Democratic Party primary rigging scandal rocks left

 ROME -- Another storm has broken in the Democratic Party with Antonio Bassolino, the candidate who was measurably defeated by Valeria Valente at the Naples primary on March 6, appealing the decision after a video was posted online showing money being given to citizens for voting for Valente.  Whilst this first appeal was rejected, he has now launched two more.  Representatives of the central-right party are also shown in the short film hanging around polling stations.

 “This is a grave business,” reacted Bassolino, saying also that he was disgusted. “To respect the freedom and dignity of people is a prerequisite of democracy.”

 On Wednesday the Naples primary’s investigative team were set to examine the evidence.  The Naples prosecution office has opened an investigation into what exactly happened.  Yet the reactions are all political, with the Democratic Party trying not to throw the baby out with the bathwater.  “If somebody has behaved in an inappropriate manner we will be taken a very hard line with that single person,” assured the party’s president Matteo Orfini.

 However, the vote will not be cancelled.  “It is unacceptable to call the primary into question and the clear results that have been ratified,” cleared up the democratic vicesecretary Lorenzo Guerini.  This applies to the “speculations” on the Neapolitan affair as for that in Rome, where the primary post exploded with tension from the minorities.  The capital's primary election is under scrutiny as it has come to light that  electoral commissions failed to correctly count votes, including various thousands of blank or null ballots.  In this case the Democratic Party did admit their mistake with embarrassment.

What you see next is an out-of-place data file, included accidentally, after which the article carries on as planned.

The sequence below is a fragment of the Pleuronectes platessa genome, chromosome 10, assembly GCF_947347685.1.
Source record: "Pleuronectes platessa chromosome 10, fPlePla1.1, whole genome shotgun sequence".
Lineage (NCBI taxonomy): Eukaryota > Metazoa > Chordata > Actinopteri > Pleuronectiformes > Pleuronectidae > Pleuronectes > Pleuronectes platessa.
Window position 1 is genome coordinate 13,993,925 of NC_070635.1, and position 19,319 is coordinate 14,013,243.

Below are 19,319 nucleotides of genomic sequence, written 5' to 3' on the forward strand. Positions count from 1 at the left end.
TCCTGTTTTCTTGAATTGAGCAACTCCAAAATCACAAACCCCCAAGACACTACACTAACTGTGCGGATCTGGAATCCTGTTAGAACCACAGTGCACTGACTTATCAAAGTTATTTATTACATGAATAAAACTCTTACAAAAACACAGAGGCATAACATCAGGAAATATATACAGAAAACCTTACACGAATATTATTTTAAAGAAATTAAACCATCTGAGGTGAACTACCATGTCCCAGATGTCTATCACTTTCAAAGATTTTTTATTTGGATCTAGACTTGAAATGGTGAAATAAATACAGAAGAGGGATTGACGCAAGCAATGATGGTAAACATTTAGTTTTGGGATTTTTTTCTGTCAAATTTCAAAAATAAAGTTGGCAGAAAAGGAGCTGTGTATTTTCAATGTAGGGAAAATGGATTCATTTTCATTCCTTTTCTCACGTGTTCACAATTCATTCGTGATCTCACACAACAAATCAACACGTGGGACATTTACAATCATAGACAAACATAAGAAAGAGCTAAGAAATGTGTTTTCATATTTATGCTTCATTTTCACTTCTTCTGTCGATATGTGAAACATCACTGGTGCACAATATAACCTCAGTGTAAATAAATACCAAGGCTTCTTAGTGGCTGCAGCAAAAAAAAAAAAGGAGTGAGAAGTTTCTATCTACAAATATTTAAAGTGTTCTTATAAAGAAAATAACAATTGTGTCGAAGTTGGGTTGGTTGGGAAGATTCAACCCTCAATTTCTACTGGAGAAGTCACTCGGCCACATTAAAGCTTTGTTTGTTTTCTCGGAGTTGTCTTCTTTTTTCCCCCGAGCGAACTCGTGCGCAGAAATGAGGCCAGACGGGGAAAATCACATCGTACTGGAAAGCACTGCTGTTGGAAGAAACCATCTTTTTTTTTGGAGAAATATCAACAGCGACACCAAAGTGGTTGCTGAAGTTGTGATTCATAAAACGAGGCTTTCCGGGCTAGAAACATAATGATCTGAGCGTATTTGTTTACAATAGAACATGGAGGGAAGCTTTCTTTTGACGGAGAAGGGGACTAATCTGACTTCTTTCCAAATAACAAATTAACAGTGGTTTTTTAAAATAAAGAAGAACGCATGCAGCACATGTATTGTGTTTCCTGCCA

On Tuesday some points were at least clarified.  All the testimonies from the left-wing party, from Roberto Speranza to Gianni Cuperlo, have cleared up the hypothesis that they didn’t support Roberto Giachetti in the mayoral race for the capital.  “Whoever won the primary should be supported by everyone,” said Speranza.  He also insisted, however that the decrease in influence in Rome (from 100 thousand to 47 thousands voters) is a “cause for alarm” which will be addressed “with a little more humility and a little less arrogance.”  Referring directly to Orfini, to the point and addressing the minorities, he said, “We want to win.  If you want to give us a hand we would be happy.  If you want to continue to play at congress then go ahead.”

 The proposal to bring forward the Democratic Party Congress that is scheduled for 2017 has therefore been rejected (“it’s crazy," said Orfini), advanced by Speranza also to resolve what, in his opinion, was born from the second term of Matteo Renzi (Italian Prime Minister and Secretary of the party).  Orfini has instead decided “in agreement with Renzi” to convene the national leadership on March 21, as the “appropriate forum for those who want to argue” and to close the case.  Those who support Renzi are annoyed, however, at the tone and timing.  It seems that the pro and anti Renzi members of the Democratic Party are now fighting it out, even if that means losing the big cities.

 "I am not at war, but why should I accept something so clearly offensive? Naples deserves more respect. It should not be me arguing this point; it should be the whole party. This is a sure way of letting the other side win. We have time to decide whether to stand independently or not," stated Bassolini in his most recent appeal.  He has also threatened to leave the party if his appeals are again dismissed.


Antonio Bassolino